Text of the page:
Few have seen Canada's rise to basketball relevancy the way Dan Shulman has. The prominent ESPN broadcaster was in town last week to call hoops at the Pan Am Games. The Toronto native got to see first-hand the rising young talent in the nation, calling the men win a silver medal, Canada's first Pan Am medal in men's basketball, and also saw the women get crowned with gold, their best podium finish ever at the tournament. While writing about and covering the multi-sport event, I got the chance to catch up and talk basketball with Shulman.
Here are his thoughts on everything that happened last week, right before the tip-off of Saturday's gold medal finale.
Alykhan: It's really been the rise of Jamal Murray that's been the big story here. What have you seen from Murray and what has impressed you the most?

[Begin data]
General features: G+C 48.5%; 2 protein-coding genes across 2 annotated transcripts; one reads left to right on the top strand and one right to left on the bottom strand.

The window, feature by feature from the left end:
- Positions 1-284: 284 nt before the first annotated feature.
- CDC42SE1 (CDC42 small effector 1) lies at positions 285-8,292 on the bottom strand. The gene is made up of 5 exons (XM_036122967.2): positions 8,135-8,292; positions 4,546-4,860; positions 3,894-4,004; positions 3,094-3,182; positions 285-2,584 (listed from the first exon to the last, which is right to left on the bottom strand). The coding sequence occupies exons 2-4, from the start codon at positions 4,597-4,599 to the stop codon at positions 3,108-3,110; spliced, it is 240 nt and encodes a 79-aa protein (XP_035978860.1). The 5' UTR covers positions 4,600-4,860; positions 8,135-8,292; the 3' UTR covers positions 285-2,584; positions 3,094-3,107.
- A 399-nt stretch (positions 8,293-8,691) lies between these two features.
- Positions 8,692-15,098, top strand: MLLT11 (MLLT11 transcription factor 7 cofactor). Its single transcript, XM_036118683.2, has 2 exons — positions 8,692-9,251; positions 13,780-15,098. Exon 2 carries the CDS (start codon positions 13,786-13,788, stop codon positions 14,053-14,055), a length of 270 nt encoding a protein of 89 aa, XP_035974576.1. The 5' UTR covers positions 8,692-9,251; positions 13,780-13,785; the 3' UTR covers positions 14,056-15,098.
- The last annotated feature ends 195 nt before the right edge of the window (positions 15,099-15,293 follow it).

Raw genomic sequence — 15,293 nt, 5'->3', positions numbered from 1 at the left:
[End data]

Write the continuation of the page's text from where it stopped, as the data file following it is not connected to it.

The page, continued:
Dan: Well, it's amazing that he's only 18, I mean you know that he's an extraordinarily talented guy, but to step up to this level to play international players, older players; I knew he'd be great, I didn't know he'd be this great this soon. I thought it might take him a year or two to get to this level, but, the talent is one thing, the poise and the toughness is just as impressive, and Steve Nash said it best after the game against the United States, "he's a special, special kid," and he really is. He's a really unique talent, and they're not here without Jamal Murray right now.
A: We've seen the past few years, Anthony Bennett go number one overall, Andrew Wiggins go number one overall, the draft rankings today have Jamal Murray ranked as high as sixth. It's early, but do you see another high draft pick from Canada in Jamal Murray?
Dan: It's very, very early, he hasn't played a day in college yet. To be honest with you, I never look at mock drafts or anything, I want to see how they look on the court, but my opinion is he's got lottery pick talent, there's no question about it. How that plays out in his year in college and who's coming from overseas that I'm not aware of, that I don't know about, but if he's healthy, and plays the way I think he can play, I definitely think he's a lottery pick.